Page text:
Ex-officer is fined £9,600 for misuse of PSNI computer
A former PSNI officer who used the police database to access information, including records of a girlfriend and a man who had accused him of assault, has been fined almost £10,000.
Belfast Crown Court heard that, over a four-year period from January 2005 until January 2009, 49-year-old Alan Marchini accessed the database 36 times without authorisation to view police records.
Prosecuting lawyer Peter Magill told the court that among the checks Marchini carried out were searches on a woman he was "romantically engaged with", details of a man who had accused him of common assault, a car which he had sold, and even members of his own family.
He said Marchini conducted searches into his accuser just "some hours" before he was due to be interviewed about the allegations, but added that the former constable would not have gained any advantage from it.
The lawyer said that of all the information Marchini would have gleaned from the database, there was no evidence that it had been divulged or passed on to anyone let alone sold on for profit, and described it as "utterly useless".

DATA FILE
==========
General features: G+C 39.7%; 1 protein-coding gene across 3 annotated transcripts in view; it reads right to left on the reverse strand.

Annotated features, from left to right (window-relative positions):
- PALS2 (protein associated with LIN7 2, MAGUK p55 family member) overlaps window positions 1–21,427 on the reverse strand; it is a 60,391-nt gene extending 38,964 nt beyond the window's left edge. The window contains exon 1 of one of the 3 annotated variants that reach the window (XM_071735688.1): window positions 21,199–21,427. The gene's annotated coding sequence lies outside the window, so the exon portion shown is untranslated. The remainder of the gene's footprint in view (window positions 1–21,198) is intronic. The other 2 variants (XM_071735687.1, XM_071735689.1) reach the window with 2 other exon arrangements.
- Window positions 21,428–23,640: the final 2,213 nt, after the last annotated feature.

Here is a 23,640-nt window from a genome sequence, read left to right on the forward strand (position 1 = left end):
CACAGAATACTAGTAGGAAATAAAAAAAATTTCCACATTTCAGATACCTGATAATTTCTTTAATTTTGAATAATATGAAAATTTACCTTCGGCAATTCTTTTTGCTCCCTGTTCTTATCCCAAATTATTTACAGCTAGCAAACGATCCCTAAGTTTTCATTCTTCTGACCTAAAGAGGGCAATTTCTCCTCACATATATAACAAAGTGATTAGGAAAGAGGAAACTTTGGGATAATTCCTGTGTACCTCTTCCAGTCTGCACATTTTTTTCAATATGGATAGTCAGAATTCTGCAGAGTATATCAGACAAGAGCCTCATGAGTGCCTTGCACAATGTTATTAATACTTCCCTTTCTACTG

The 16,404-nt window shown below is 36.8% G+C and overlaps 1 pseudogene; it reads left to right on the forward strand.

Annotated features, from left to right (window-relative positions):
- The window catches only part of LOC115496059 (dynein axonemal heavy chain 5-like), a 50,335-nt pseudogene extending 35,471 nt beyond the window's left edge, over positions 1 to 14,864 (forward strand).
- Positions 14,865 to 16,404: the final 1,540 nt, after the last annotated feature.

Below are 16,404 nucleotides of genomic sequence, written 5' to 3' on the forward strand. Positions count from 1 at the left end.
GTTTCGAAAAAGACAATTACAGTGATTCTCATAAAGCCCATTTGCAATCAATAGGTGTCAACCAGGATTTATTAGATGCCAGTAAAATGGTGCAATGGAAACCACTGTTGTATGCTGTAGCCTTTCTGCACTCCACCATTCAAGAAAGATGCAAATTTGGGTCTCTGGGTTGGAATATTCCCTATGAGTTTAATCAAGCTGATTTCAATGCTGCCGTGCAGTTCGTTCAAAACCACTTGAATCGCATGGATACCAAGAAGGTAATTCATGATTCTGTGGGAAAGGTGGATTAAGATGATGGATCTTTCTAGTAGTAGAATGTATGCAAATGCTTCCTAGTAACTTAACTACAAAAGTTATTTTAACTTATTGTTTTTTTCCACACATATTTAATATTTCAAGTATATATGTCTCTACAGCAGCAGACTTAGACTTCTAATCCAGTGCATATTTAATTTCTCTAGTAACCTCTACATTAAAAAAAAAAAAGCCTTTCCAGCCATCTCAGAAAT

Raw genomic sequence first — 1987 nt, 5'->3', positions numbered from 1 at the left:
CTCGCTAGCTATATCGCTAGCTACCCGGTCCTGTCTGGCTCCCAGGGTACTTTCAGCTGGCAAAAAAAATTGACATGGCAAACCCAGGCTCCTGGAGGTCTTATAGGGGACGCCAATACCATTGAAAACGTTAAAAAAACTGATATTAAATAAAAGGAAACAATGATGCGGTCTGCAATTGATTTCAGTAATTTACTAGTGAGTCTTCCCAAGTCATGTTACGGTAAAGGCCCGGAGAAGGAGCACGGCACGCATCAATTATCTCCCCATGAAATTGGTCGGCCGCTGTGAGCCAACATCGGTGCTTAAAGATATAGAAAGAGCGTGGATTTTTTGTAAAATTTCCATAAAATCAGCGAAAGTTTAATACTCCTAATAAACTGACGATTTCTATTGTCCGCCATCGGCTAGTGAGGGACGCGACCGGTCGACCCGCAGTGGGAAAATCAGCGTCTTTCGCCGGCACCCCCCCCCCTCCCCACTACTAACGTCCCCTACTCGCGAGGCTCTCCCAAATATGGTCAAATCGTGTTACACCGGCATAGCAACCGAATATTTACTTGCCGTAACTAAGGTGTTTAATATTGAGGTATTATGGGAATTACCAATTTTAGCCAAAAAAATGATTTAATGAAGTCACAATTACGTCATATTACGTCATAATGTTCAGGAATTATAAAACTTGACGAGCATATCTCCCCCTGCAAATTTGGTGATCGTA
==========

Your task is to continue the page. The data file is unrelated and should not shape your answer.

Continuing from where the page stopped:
Arrested and interviewed in November 2009, Marchini, whose address was given as care of Musgrave PSNI station, admitted to what he had done and claimed it had been "out of curiosity and boredom".
The former police officer had been due to go on trial yesterday accused of two counts of misfeasance in a public office and a further 36 charges of obtaining or trying to obtain personal data, but the misconduct charges were left on the books after he pleaded guilty to wrongly using the police database.
Defence lawyer Jonathan Brown revealed the irony of the case in that during internal disciplinary proceedings against Marchini, he had been told that had it not been for the misconduct charges, he would not have been prosecuted.
He told the court that as a result of the internal proceedings, Marchini was "invited to resign" from the police after 29 years service and having done so, was not able to claim £90,000 under the Patten scheme.
"Despite his impeccable service record he has suffered a very significant and very severe financial penalty already," said the lawyer, who further revealed that Marchini now works as a bodyguard for a "significant businessman".
In fining Marchini a total of £9,600, Judge Tom Burgess said he accepted Marchini had already "paid a very heavy price" for what he had done and had "besmirched a very good record".
He added, however, that he had to mark the offences with a substantial fine "to bring home to anyone vested with the power to access this information database that they have a duty to those people whose information is stored on it and that any breach could potentially undermine the confidence that the public have".